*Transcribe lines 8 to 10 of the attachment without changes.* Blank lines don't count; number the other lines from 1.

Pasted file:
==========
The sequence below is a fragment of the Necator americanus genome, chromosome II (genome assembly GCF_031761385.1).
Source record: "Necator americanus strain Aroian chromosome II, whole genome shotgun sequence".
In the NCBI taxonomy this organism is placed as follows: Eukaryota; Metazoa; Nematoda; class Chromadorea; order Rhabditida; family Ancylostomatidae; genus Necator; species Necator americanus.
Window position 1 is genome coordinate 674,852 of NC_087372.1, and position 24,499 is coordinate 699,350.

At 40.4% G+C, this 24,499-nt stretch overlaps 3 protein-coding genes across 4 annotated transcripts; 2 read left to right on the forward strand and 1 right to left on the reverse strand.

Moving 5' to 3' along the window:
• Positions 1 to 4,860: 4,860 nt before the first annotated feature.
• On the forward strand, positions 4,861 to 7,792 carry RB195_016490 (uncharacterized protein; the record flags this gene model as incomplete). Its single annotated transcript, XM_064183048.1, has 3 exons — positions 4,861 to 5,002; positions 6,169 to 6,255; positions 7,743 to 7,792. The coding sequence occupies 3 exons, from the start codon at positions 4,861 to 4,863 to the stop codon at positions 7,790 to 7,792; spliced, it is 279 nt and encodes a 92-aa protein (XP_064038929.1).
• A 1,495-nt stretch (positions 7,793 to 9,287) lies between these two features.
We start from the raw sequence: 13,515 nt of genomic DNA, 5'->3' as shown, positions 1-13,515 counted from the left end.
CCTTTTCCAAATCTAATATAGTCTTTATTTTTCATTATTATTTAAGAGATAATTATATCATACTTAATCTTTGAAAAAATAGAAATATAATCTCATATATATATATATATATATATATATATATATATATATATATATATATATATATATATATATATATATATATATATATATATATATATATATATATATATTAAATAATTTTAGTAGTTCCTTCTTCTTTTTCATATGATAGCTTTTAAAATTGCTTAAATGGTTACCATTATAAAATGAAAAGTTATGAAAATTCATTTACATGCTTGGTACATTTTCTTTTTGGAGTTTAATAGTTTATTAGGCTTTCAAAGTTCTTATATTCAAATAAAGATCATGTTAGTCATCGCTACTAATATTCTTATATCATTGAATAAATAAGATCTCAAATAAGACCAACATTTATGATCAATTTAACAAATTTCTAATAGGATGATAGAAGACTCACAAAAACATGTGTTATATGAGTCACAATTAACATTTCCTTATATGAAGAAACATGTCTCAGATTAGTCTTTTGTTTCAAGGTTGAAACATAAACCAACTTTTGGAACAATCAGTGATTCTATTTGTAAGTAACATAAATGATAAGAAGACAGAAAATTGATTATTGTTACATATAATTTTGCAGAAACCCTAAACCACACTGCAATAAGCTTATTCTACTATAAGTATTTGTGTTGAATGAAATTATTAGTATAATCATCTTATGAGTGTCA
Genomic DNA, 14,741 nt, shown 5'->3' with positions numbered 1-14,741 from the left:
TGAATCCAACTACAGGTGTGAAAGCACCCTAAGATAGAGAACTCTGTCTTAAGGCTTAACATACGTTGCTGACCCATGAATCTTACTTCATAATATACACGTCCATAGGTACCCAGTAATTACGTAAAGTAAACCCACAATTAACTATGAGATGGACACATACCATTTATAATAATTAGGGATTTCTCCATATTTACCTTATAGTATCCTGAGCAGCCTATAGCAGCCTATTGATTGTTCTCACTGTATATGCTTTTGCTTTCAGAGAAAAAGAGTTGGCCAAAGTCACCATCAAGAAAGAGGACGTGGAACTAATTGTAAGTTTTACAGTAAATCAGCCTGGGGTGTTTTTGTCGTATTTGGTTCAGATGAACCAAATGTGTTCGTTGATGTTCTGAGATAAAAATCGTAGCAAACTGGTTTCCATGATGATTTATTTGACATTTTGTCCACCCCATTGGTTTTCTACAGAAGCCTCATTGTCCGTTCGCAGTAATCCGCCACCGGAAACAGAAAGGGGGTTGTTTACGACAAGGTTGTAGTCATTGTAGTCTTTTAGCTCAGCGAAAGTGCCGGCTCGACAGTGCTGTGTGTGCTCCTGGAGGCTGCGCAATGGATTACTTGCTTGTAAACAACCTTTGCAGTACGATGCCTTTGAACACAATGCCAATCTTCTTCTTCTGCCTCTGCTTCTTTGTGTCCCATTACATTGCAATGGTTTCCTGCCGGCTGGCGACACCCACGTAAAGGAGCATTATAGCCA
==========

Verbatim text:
• On the forward strand, positions 4,861 to 7,792 carry RB195_016490 (uncharacterized protein; the record flags this gene model as incomplete). Its single annotated transcript, XM_064183048.1, has 3 exons — positions 4,861 to 5,002; positions 6,169 to 6,255; positions 7,743 to 7,792. The coding sequence occupies 3 exons, from the start codon at positions 4,861 to 4,863 to the stop codon at positions 7,790 to 7,792; spliced, it is 279 nt and encodes a 92-aa protein (XP_064038929.1).
• A 1,495-nt stretch (positions 7,793 to 9,287) lies between these two features.
We start from the raw sequence: 13,515 nt of genomic DNA, 5'->3' as shown, positions 1-13,515 counted from the left end.